The DOJ alleged that, between 2003 and March 2005, Willbros Group and Willbros International paid officials at the Nigerian National Petroleum Corporation, a state-owned oil company, and its subsidiary, National Petroleum Investment Management Services, more than $6.3 million to obtain a $387 million contract for construction work on the Eastern Gas Gathering System. Willbros also allegedly made payments to a senior official in the federal government, to a political party, and to officials of a multi-national oil company involved in the project.
The DOJ further alleged that in Ecuador, Willbros paid $300,000 to government officials of the state-owned oil company, PetroEcuador, and its subsidiary, PetroComercial. In return, Willbros received a $3 million contract for the Santo Domingo Project, a rehabilitation of a major gas pipeline. Finally, Willbros was charged with tax fraud in Bolivia.
The DOJ filed a six-count criminal information in the US District Court for the Southern District of Texas on May 14, 2008. The six-count information included (1) one count of conspiring to bribe; (2) two substantive FCPA counts for making specific corrupt payments; and (3) three counts of falsifying books and tax fraud. The deferred prosecution agreement requires Willbros to pay a criminal penalty of $22 million. Willbros's settlement with the SEC requires payment of $10.3 million in disgorgement of profits and prejudgment interest.
The deferred prosecution agreement includes 13 points describing Willbros' cooperative efforts in investigating and remediating FCPA violations. These steps, which appear to be more extensive than any others described to date by the DOJ or SEC, may explain how Willbros obtained a deferred prosecution in the face of facts that might otherwise have warranted a guilty plea.
In these steps, the company did the following:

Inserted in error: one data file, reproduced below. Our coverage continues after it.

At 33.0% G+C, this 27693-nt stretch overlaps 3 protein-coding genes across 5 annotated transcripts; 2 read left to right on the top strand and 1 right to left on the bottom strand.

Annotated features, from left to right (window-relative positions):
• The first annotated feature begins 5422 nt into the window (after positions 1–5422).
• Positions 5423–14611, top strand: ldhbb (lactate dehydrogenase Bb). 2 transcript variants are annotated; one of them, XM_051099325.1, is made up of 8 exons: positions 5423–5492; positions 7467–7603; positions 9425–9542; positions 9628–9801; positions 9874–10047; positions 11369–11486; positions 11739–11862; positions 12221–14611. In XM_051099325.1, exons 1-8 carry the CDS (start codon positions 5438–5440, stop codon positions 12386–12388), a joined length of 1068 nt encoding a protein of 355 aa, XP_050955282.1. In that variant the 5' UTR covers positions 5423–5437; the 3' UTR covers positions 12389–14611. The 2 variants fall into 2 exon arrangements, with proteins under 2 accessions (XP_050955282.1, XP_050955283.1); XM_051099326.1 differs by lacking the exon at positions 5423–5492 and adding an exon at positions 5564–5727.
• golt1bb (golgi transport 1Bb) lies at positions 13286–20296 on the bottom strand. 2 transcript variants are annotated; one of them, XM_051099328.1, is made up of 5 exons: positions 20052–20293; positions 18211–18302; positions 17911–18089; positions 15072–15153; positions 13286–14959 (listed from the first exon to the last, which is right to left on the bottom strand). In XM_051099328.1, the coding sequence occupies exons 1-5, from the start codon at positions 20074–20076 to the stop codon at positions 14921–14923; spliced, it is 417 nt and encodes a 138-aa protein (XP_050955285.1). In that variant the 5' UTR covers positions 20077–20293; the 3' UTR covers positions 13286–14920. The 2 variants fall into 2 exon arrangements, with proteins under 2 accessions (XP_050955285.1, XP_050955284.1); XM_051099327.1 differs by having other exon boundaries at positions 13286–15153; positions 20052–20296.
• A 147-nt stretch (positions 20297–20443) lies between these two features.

- Began investigation within 24 hours of learning of allegations
- Quickly expanded the investigation to other countries and voluntarily reported the results to the DOJ and SEC
- Severed the employment relationship with a senior executive within 10 days of allegations of his involvement
- Took prompt disciplinary action, without regard to rank, against 18 other employees
- Voluntarily agreed to limited waiver of attorney-client privilege with respect to specific matters important to the DOJ
- Promptly terminated relationships with "consultants" based on suspicion of improper activities
- Acknowledged responsibility
- Delayed pursuit of civil remedies against individuals so as not to prejudice the DOJ's criminal investigation
- Promptly reported misconduct of employees, which was a substantial factor in the guilty pleas of two individuals
- Upon conclusion of the internal investigation, continued to cooperate with the DOJ and SEC, including making numerous current and former employees available for interviews and testimony in the United States and abroad and responding promptly to document requests involving evidence located in remote international locations
- Expanded and enhanced worldwide legal, accounting, and internal audit functions
- Issued enhanced stand-alone FCPA policy and conducted worldwide training
- Retained new senior management with substantial experience and understanding of FCPA requirements